We scroll endlessly through groups, pages and news feeds, like a slot machine that rarely wins in a casino that never shuts. Switch off! Uninstall. Remember those old TV adverts “It’s good to talk”? TALK, to whoever is next to you. Use your phone to call a friend and ask them what they are up to and how they are. Instead of staring into the hypnotic online void.
Ah well, time for bed, I’ll have a quick check of Facebook, then enjoy a real book, then melt into a nice early night… OMG it’s 2am. What am I still doing on facebook!!!!?
As a self confessed crazy cat lady, I was shocked to find the number one interest of my Twitter followers is… dogs. How can this be?! Isn’t sharing cat pictures the main point of Twitter? Does this mean we need to set up a new social media site?
Having never knowingly posted anything about dogs I hastily added some cute dog GIFs to prove I thought they were OK too. But then I saw an article about Captain Marvel’s cat Goose, which I just had to share, negating all my hard work.
Having some reasonably strong political beliefs I genuinely thought that politics would be the number one interest of my followers. But no. Dogs.
The second biggest interest was Music Festivals and Concerts… well I suppose that makes me look reasonably cool, doesn’t it?
The thirst biggest? The weather. More people on my Twitter are interested in the weather than the international average. 17% more in fact. Which just goes to prove I’m British I suppose. Current forecast? Raining cats and dogs.
I wish I could remember what I was buying online, something innocuous like a toaster, and when I went to fill in the form to complete my purchase they asked for my gender. “What the hell do they need to know that for!?” I fumed. I couldn’t even skip the question to prove a point.
I understand that marketing departments like to know who is buying their products, but forcing anyone to answer this question may very well backfire and turn potential purchasers away. Gender can be a loaded question for many different reasons, particularly if the only options on a form are male or female.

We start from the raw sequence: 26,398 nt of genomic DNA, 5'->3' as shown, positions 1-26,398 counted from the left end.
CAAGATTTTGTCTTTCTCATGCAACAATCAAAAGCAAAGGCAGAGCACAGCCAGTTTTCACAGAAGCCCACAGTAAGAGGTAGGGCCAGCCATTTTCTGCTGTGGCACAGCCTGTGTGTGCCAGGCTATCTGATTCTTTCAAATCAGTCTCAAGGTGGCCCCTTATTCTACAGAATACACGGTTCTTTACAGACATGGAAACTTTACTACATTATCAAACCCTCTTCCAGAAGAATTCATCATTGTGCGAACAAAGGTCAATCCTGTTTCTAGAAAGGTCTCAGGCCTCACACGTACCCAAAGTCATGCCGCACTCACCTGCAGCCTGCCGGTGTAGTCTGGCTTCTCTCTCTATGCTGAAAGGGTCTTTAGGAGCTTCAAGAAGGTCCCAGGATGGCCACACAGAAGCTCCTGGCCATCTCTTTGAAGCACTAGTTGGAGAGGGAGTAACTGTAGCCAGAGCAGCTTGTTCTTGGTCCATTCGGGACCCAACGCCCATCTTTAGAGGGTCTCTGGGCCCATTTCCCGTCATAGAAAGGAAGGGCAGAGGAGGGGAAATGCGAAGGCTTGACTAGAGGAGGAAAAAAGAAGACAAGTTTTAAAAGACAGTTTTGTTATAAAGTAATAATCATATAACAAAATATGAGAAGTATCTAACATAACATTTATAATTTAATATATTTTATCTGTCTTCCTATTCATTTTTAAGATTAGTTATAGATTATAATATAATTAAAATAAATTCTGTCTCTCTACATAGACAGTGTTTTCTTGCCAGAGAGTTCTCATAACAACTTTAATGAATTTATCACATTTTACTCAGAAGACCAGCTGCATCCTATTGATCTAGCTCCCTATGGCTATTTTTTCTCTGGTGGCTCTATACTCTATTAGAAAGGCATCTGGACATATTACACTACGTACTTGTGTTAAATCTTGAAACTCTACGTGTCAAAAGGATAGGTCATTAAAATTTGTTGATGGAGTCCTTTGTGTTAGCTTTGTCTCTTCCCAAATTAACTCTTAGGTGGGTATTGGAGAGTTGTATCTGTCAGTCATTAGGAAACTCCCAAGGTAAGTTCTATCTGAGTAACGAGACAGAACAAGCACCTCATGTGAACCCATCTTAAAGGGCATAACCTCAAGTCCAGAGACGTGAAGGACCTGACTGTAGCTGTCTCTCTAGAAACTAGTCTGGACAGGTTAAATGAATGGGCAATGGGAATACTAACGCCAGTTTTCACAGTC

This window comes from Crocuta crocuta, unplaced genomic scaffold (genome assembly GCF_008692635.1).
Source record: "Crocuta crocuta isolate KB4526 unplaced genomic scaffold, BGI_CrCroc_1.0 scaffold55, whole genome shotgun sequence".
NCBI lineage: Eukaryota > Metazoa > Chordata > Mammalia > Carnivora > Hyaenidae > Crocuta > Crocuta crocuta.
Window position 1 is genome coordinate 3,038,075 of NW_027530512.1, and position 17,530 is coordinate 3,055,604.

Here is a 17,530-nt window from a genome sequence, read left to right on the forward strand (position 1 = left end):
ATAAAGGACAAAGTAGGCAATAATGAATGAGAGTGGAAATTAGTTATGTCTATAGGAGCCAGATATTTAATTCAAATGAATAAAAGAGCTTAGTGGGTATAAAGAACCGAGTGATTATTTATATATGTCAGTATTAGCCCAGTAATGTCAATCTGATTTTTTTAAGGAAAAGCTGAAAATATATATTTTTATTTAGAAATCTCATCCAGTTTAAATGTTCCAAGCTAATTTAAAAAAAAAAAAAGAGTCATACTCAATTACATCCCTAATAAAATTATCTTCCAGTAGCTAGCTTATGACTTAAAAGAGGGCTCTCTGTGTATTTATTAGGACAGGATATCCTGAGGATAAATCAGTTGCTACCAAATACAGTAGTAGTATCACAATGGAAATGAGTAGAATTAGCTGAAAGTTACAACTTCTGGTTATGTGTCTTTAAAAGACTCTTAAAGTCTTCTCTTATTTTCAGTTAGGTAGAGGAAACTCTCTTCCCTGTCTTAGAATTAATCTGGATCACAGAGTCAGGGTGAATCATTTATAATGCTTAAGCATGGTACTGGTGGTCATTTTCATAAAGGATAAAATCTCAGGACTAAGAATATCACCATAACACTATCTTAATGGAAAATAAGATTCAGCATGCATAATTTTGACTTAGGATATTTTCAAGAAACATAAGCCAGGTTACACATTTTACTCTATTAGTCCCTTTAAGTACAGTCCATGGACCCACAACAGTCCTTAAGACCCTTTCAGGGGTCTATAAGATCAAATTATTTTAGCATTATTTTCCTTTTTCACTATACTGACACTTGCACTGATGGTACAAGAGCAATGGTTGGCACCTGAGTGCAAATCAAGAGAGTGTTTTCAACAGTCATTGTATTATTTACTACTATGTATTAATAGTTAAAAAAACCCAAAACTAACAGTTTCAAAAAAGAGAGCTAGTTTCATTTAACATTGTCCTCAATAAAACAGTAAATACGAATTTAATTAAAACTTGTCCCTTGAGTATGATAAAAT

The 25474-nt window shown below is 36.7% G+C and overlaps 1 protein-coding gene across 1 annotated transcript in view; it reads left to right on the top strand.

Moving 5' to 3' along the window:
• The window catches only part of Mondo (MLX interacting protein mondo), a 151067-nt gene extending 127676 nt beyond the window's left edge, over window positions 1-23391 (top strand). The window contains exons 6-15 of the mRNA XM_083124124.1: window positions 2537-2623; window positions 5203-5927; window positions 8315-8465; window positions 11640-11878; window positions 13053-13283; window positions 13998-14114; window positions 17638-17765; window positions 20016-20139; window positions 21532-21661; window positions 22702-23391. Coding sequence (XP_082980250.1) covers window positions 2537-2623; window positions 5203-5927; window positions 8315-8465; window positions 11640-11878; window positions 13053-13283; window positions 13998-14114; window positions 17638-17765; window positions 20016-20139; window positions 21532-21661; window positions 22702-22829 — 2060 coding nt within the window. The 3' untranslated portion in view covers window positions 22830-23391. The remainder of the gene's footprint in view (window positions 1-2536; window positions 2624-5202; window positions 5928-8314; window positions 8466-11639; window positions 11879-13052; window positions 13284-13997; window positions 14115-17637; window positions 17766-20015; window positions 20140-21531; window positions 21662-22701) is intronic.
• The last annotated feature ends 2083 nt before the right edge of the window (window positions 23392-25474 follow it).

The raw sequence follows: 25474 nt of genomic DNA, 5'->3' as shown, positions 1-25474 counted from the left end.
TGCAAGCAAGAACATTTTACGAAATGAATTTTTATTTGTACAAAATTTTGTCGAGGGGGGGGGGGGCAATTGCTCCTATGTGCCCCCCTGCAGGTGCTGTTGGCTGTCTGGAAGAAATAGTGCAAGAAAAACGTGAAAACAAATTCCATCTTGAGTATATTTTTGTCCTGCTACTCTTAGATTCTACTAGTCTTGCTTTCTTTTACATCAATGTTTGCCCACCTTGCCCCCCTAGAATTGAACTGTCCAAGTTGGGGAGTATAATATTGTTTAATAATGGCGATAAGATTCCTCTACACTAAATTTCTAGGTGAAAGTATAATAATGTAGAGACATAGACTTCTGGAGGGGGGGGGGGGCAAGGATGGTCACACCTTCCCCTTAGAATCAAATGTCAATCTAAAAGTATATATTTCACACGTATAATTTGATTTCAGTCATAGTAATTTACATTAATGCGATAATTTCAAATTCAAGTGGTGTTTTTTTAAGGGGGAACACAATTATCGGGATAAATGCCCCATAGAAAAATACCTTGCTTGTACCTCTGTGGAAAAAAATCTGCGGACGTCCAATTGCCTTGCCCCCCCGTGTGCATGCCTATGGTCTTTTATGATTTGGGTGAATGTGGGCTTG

And even if a marketing department found out that 80% of people buying that toaster identify as female – what are they going to do about it? Start producing it only in pink?
Young people increasingly feel that gender doesn’t define them, so capturing this somewhat arbitrary information can make companies look out of date.
It’s probably just as well I can’t remember the name of the gift company that I saw lots of adverts for on YouTube last year. A man was unboxing loads of neat tech gadgets. “That’s cool,” I thought. “I wonder what the woman is going to find in her gift box?”…. Makeup. Groan. If I hadn’t valued my laptop so much I might have thrown it out of the window.
A world that is, thankfully, moving away from gender stereotypes, benefits not just for the trans community but absolutely EVERYONE. So lets stop asking this question unless it is ABSOLUTELY necessary.
I must admit I never understood why we moved away from yellow faced emojis and found myself gritting my teeth while hovering over a white or yellow face. Isn’t it better we escape judgments about skin colour or looks in general while online?
However, I must admit I did a squeal of joy when I heard there were emojis coming out with ginger hair! So perhaps your online presence is the perfect place to showcase differences you are proud of, particularly if they are under-represented or even maligned in the mainstream.
Actually, I think I shed a tear of validation when I saw there was a single mum emoji (thank you Christina Aguilera’s Twitter!) Single mums are typically portrayed as incompetent parents or benefit scrounging sluts, instead of the kick-ass grafters of insurmountable love and that we truly are. So finding ways to represent ‘not so perfect families’ like mine can give us the chance to show them off in a positive light.
So in conclusion, if you want to use a generic yellow face and celebrate commonalities: that’s cool. Or if you want to celebrate uniqueness and select from over 30 different nose shapes on Bitmoji: that’s cool too. Dance the way you want to… just enjoy the party… and don’t leave a mess.